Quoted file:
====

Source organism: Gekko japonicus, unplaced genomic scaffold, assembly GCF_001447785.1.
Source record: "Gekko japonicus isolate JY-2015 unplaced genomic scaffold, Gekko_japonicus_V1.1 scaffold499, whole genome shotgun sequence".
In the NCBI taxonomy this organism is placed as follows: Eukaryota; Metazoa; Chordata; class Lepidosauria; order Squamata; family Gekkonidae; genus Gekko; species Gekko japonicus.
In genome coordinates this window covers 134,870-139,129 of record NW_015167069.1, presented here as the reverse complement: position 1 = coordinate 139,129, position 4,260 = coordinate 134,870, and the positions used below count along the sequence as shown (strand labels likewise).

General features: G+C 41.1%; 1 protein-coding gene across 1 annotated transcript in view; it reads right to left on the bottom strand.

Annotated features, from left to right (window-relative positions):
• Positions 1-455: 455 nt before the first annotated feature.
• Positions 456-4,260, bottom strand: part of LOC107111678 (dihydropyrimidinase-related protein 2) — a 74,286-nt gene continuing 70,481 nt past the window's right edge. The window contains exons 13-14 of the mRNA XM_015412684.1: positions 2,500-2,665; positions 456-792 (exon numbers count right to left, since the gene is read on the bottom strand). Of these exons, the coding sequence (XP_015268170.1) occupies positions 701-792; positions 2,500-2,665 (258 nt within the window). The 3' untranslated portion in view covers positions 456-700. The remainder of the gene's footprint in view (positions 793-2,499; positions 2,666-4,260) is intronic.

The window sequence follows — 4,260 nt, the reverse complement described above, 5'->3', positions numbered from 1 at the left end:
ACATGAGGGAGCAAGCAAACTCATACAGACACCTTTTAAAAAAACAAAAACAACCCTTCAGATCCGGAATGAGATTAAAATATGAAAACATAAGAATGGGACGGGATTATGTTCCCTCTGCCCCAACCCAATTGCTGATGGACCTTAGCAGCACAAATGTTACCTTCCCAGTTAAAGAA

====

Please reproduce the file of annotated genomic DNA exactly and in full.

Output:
Source organism: Gekko japonicus, unplaced genomic scaffold, assembly GCF_001447785.1.
Source record: "Gekko japonicus isolate JY-2015 unplaced genomic scaffold, Gekko_japonicus_V1.1 scaffold499, whole genome shotgun sequence".
In the NCBI taxonomy this organism is placed as follows: Eukaryota; Metazoa; Chordata; class Lepidosauria; order Squamata; family Gekkonidae; genus Gekko; species Gekko japonicus.
In genome coordinates this window covers 134,870-139,129 of record NW_015167069.1, presented here as the reverse complement: position 1 = coordinate 139,129, position 4,260 = coordinate 134,870, and the positions used below count along the sequence as shown (strand labels likewise).

General features: G+C 41.1%; 1 protein-coding gene across 1 annotated transcript in view; it reads right to left on the bottom strand.

Annotated features, from left to right (window-relative positions):
• Positions 1-455: 455 nt before the first annotated feature.
• Positions 456-4,260, bottom strand: part of LOC107111678 (dihydropyrimidinase-related protein 2) — a 74,286-nt gene continuing 70,481 nt past the window's right edge. The window contains exons 13-14 of the mRNA XM_015412684.1: positions 2,500-2,665; positions 456-792 (exon numbers count right to left, since the gene is read on the bottom strand). Of these exons, the coding sequence (XP_015268170.1) occupies positions 701-792; positions 2,500-2,665 (258 nt within the window). The 3' untranslated portion in view covers positions 456-700. The remainder of the gene's footprint in view (positions 793-2,499; positions 2,666-4,260) is intronic.

The window sequence follows — 4,260 nt, the reverse complement described above, 5'->3', positions numbered from 1 at the left end:
ACATGAGGGAGCAAGCAAACTCATACAGACACCTTTTAAAAAAACAAAAACAACCCTTCAGATCCGGAATGAGATTAAAATATGAAAACATAAGAATGGGACGGGATTATGTTCCCTCTGCCCCAACCCAATTGCTGATGGACCTTAGCAGCACAAATGTTACCTTCCCAGTTAAAGAA